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Throughout the week, six exhibitions illustrate graphically the amazing diversity of coastal and marine environments and of societies that rely on them.
From the Mediterranean to West Africa, these pictures reflect the Ocean+ approach of involving local communities in the sustainable management of marine resources.
Exhibition area: LEVEL -1
Discover seven pairs of large-format photographs from across the oceans, combining intimacy and perspective, detail and panorama.
Beyond the diversity of coastal and marine ecosystems, these pictures reflect the intimate connection between men, women and the sea, based on the cultural, environmental, economic and social context of the Ocean.
This exhibition depicts a world where humankind and the ocean are at one.
Designed by: Agence des aires marines protégées
Exhibition area: LEVEL -1
71% of the Earth is covered by oceans. Less than 2% of the ocean floor has been explored to date. By combining key figures and expedition photos, this exhibition reveals treasures hidden under the surface in terms of food, energy or medicine.
Over three years, Tara travelled the oceans to conduct the most extensive plankton survey ever. Its ultimate goal is to improve our understanding of global climate change. Such is the philosophy on board this polar schooner: Study the sea today to be able to manage it sustainably in the future.
For nearly 10 years, Tara Expeditions has organized missions supporting marine ecosystems through science, innovation and awareness-raising campaigns. Tara is currently underway in the Arctic Ocean.
Designer: Tara Expéditions
Exhibition area: LEVEL -1
Renaud Dupuy de la Grandrive and Mathieu Foulquié travelled the Mediterranean to explore the lesser-known underwater seascapes of Libya, Syria, Albania, Algeria, Croatia, Tunisia and France.
The 14 photographs in this exhibition were all taken in marine protected areas. Produced for the 2012 Mediterranean MPA Forum, hosted in Antalya (Turkey) by MedPAN and its partners, they reflect the diversity of their shores, atmospheres and species, whether strictly Mediterranean or from elsewhere.
Designed by: Renaud Dupuy de la Grandrive and Mathieu Foulquié
Mathieu Foulquié has taken part in major expeditions (the Clipperton Islands with Jean-Louis Etienne, the Indian Ocean to shoot “Oceans”, Jacques Perrin’s documentary film) and traveled the Pacific, the two Americas and Lake Baikal.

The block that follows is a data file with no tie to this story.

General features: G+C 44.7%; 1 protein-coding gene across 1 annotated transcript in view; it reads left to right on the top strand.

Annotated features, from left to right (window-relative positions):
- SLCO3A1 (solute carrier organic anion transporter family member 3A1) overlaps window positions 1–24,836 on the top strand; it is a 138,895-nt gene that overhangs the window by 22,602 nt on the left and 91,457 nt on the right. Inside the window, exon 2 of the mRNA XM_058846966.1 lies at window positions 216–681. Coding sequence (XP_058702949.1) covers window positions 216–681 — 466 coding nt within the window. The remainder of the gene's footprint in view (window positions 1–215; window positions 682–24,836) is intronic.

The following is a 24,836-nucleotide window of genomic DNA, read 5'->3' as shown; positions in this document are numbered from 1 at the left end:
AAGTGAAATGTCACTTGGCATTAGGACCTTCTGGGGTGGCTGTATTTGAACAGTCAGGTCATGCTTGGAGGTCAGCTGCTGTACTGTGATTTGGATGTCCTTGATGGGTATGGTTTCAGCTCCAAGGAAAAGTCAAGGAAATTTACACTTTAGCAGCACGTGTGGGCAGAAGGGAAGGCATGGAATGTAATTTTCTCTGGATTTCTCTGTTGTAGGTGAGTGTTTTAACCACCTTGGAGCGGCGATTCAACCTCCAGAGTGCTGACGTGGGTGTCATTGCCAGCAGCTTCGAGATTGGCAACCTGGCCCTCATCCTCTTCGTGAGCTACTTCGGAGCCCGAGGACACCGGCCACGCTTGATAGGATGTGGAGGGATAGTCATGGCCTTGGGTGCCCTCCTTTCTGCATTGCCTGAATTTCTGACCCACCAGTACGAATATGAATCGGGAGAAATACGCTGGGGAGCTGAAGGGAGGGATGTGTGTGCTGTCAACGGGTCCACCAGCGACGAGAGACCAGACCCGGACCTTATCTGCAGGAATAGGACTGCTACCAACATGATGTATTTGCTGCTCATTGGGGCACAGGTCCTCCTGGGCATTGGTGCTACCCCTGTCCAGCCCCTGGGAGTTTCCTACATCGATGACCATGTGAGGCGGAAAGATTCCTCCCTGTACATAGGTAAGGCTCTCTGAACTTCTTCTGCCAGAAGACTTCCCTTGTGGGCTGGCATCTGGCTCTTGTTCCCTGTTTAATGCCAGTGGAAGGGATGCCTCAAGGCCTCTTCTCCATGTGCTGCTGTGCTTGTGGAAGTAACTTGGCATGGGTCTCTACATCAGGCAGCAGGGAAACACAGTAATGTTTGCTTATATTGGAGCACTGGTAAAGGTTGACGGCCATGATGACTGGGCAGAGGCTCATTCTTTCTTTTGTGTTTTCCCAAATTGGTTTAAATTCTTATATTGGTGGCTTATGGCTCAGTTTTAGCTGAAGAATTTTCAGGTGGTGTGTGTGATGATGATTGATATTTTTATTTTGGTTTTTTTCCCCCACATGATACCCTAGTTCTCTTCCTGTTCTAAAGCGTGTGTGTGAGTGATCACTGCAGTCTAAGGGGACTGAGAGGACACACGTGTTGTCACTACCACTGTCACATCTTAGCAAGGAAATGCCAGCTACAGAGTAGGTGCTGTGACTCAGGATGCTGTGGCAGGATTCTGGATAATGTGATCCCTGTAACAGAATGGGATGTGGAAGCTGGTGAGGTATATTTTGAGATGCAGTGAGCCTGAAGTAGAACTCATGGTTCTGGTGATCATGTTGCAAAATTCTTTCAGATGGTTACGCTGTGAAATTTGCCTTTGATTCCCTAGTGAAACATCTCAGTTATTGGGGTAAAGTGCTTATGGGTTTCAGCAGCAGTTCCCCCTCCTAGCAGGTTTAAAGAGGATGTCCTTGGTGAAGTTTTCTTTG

His friend and fellow globetrotter Renaud Dupuy de la Grandrive has worked in the West Indies and the Indian Ocean, where he developed underwater trails.
They co-authored the book Agde, voyage miair-mieau (2011) and Méditerranées (to be published in October 2013). Meet them at the Ocean+ Pavillion on Wednesday, Oct. 23,10-10:45 AM.
Exhibition area: LEVEL-1
There are more than 10,000 islands and islets in the Mediterranean Sea. These areas not only boast exceptional biodiversity but have shaped our human cultures.
These photos focus on the bond between people and the Small Islands of the Mediterranean. What gives them this special "sense of place"? How do humans fit in with these rugged landscapes?
Rather than unequivocally answering these questions, these pictures raise new ones. They explore the Galite archipelago, and Frioul, Riou and Rouveau islands in search of those who lived there, capturing fragments of life and examining the fantasies that we views project onto Mediterranean shores.
Adrien Perrin: “Through the harsh and ultra-real lights of the Mediterranean, I tried to capture a sensitive and poetic ideal. I often found myself comparing the sensitive surface the silver film inside my camera with the beaten surface of the islands I visited.”
These photographs are featured in the Adrien Perrin’s book Ile (Images en Manœuvre, 2012).
Exhibition area: Level 0
In Senegal, Bamboung, Mangagoulak and Pointe Saint-Georges Marine Protected Areas are sources of both exceptional biodiversity and a working and living environment for populations deeply involved in their management.
The lens of photographer and video artist François Nimal emphasizes the importance of MPAs in striking the subtle balance between natural dynamics and human activities. This cannot be achieved without sustained dialogue with local communities.
Exhibition area: Level+1
In Mauritania, Banc d'Arguin National Park is a natural sanctuary of global significance and sets an example by the balance it strikes between heritage preservation, development and conservation.
Since the Park was founded in 1976, motor boats have been prohibited. Access to fishing areas is exclusively restricted to the locals onboard their traditional sailboats, and these have once again become the main vehicles for area management.
The (often strong) winds that propel fishing boats across the maze of channels provide perfect conditions for kite aerial photography. From the air, the diversity of their ecosystems becomes tangible, as do the beauty but also the fragility of these ever-changing tidelands caught between the Sahara and the Atlantic.